When you are transparent about your failures, you promote God’s glory. Our failures allow God to display his faithful and merciful love. Failures allow God’s power to be put on display. Failures allow God to prove that he is as forgiving as he says he is. So consider being open and transparent about your failures in order to show God’s glory.
2. God provides (Psalm 145:15-16)
“All eyes look to You, and You give them their food at the proper time. You open Your hand and satisfy the desire of every living thing.” (Psalm 145:15–16, HCSB)
God is great because He provides. He provides in two astounding ways.
First, God provides for my basic needs (Psalm 145:15). He provides food at the proper time. This is why Jesus said that we should pray for our daily bread. We need help with our basic needs and God provides for our basic needs. God is good and shows how great He is by providing for the basics of life.
God also provides for my desires or what I want (Psalm 145:16). He satisfies my desires. He provides for my wants.
3. God relates (Psalm 145:17)
“The Lord is righteous in all His ways and gracious in all His acts.” (Psalm 145:17, HCSB)
God is faithful in relating to me. God is righteous and gracious at the same time. His holiness connects with His love. God’s ultimate expression of His relationship to us is with His Son Jesus Christ. God was faithful to provide a Savior. He is just as faithful to relate to me today.
A few nights following Payne Stewart’s second PGA Open victory (less than six months before he died), friends gathered to pay tribute to the champ. The focal point of the party was a big-screen replay of the final-day TV coverage. Seeing the tape for the first time, Payne watched images of himself sinking the winning putt and moments later giving credit to God.
At the party, Stewart’s pastor, J. B. Collingsworth, noticed Payne walking away trying to hide the tears welling up in his eyes. When he faced his pastor, the tears began to flow.
Collingsworth recalls, “I put my arm around him and said, ‘Payne, I just want you to know I appreciate what God’s doing with your heart.’ He looked at me as hard as he could, tears now streaming down his face. He said, ‘J. B., I’m not going to be a Bible-thumper. I’m not going to stand up on some stump. But I want everybody to know—it’s Jesus.’ ”6
God has been gracious to you and the greatest act of His grace has been the giving of His Son.
4. God listens (Psalm 145:18)
“The Lord is near all who call out to Him, all who call out to Him with integrity.” (Psalm 145:18, HCSB)
Because God relates to you, it means that He wants to listen to you. If you call out to Him, He will listen.
5. God answers (Psalm 145:19)
“He fulfills the desires of those who fear Him; He hears their cry for help and saves them.” (Psalm 145:19, HCSB)
God doesn’t just listen to our prayers. God answers them. He fulfills our desires if we respect Him. He hears our cries and acts.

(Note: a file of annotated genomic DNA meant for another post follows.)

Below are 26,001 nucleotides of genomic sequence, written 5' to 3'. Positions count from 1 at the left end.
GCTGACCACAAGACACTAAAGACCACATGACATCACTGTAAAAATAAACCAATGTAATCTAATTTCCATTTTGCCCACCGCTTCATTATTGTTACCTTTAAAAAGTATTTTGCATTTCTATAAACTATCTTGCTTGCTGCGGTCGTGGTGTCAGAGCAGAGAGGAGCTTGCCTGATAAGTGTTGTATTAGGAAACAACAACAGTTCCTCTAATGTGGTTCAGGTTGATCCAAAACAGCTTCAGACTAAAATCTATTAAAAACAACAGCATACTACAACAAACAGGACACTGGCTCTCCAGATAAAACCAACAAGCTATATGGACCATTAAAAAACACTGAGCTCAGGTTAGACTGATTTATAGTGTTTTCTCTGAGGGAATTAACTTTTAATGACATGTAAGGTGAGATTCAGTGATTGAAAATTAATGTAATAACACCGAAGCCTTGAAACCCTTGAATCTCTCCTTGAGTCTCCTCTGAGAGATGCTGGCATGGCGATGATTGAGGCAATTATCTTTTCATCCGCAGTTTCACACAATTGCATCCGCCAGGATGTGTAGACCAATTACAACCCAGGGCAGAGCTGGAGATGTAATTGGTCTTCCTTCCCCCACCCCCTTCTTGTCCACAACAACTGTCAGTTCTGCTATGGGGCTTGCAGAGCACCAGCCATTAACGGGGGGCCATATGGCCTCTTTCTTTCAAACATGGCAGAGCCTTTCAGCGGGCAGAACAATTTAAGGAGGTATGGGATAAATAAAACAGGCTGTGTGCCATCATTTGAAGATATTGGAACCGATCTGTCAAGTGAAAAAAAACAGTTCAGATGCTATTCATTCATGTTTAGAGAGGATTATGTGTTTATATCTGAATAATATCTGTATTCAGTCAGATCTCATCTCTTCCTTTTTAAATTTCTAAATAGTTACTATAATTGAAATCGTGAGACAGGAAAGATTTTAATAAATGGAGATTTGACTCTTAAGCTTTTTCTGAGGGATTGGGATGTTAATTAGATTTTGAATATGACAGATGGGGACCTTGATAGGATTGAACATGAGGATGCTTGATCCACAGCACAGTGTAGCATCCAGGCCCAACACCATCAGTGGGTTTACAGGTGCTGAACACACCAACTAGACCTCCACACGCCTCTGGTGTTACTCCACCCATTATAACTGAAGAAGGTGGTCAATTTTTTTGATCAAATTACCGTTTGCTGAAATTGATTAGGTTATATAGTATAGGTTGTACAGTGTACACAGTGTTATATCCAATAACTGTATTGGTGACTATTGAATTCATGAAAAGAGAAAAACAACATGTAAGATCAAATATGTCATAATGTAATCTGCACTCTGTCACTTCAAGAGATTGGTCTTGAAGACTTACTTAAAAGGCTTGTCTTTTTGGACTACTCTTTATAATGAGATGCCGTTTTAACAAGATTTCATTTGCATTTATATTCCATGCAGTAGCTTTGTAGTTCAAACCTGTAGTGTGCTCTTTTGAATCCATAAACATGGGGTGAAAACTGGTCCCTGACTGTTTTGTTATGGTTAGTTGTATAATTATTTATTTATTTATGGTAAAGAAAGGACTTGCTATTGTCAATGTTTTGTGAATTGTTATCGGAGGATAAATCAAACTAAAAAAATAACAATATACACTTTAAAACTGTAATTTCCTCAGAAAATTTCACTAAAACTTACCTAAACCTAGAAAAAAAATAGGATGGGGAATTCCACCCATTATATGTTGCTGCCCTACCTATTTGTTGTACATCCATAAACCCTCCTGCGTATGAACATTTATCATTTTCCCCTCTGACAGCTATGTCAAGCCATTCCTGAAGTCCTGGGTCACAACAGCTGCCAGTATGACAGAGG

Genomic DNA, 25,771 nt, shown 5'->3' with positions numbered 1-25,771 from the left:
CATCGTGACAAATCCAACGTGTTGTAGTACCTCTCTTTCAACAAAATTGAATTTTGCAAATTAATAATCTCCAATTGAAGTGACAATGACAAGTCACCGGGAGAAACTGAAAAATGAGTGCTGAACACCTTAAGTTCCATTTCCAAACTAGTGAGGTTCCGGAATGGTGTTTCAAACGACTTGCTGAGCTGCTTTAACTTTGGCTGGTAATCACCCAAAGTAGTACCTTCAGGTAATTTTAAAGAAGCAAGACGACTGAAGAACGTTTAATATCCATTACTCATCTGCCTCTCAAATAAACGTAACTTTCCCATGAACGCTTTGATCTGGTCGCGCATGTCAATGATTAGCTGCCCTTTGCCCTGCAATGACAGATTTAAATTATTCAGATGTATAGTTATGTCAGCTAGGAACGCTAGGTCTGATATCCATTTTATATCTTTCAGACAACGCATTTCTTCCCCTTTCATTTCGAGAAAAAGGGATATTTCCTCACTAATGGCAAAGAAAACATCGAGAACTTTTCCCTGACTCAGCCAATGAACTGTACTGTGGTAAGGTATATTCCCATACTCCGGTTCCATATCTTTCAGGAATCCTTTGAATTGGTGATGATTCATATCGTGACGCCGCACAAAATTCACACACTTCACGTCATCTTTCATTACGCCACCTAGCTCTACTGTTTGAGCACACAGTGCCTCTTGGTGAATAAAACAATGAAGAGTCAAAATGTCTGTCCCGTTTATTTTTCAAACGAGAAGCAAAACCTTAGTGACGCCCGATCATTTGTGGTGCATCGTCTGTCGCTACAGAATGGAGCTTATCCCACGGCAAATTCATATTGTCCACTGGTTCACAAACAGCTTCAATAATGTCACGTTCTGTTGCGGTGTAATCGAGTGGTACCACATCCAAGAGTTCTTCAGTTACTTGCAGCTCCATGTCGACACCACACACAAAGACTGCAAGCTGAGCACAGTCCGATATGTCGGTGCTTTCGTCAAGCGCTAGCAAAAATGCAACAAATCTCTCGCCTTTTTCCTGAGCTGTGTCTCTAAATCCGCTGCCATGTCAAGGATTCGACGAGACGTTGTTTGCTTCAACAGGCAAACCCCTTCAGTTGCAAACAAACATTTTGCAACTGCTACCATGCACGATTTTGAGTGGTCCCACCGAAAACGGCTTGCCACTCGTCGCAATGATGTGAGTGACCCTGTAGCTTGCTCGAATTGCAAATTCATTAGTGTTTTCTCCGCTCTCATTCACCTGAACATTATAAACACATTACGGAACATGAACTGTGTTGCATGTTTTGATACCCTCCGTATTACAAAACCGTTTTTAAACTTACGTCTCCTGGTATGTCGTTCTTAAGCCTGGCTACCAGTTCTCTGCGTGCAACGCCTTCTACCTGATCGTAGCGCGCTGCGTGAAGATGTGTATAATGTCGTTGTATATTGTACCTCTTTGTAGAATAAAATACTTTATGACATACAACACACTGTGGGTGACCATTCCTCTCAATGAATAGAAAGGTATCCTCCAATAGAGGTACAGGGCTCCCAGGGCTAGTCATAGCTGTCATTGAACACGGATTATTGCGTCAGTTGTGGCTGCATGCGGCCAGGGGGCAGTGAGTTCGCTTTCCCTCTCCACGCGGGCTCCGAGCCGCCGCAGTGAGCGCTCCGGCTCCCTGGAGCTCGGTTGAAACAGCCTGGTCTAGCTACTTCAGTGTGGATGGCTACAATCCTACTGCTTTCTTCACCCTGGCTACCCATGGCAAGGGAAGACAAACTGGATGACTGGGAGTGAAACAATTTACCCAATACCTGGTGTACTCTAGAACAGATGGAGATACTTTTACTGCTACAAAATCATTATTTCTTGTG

6. God protects (Psalm 145:20)
“The Lord guards all those who love Him, but He destroys all the wicked.” (Psalm 145:20, HCSB)
Another way that God shows His faithfulness is by the way He protects. He exclusively protects His children. The people who love God get the protection of God.
Like the beginning of this psalm, David ends with a praise.
“My mouth will declare Yahweh’s praise; let every living thing praise His holy name forever and ever.” (Psalm 145:21, HCSB)
Did you notice that this verse ends with a command? One of the most powerful ways you can begin to believe and experience God’s greatness is to continually celebrate that God is great to everyone. Every good and perfect gift comes from him, even the little ones. God has given us more than we need simply for survival in this world. He has given us pleasure, beauty, and meaning. Every relationship, every job, every tree, every flower, every moment is a sign of his compassion. Every corner of your world and every part of your day can remind you of his greatness if you will only begin to look for it.7
1 John Hillman, Kathy Hillman, and Andy Pettitte, Devotions from the World of Sports (Colorado Springs, CO: David C Cook, 2013).
2 Our Daily Bread, Sept.-Nov. 1997, page for November 6. From Galaxie Software, 10,000 Sermon Illustrations (Biblical Studies Press, 2002).
3 Chip Ingram, God: As He Longs for You to See Him (Grand Rapids, MI: Baker, 2006).
4 Chip Ingram, God: As He Longs for You to See Him (Grand Rapids, MI: Baker, 2006).
5 Amy Baker, Picture Perfect: When Life Doesn’t Line up (Greensboro, NC: New Growth Press, 2014).
6 Larry Guest, The Payne Stewart Story (Stark Books, 2000), pp. 50–51; submitted by Greg Asimakoupoulos; Naperville, Illinois. Found in: PreachingToday.com, More Perfect Illustrations: For Every Topic and Occasion (Wheaton, IL: Tyndale House Publishers, Inc., 2003), 37.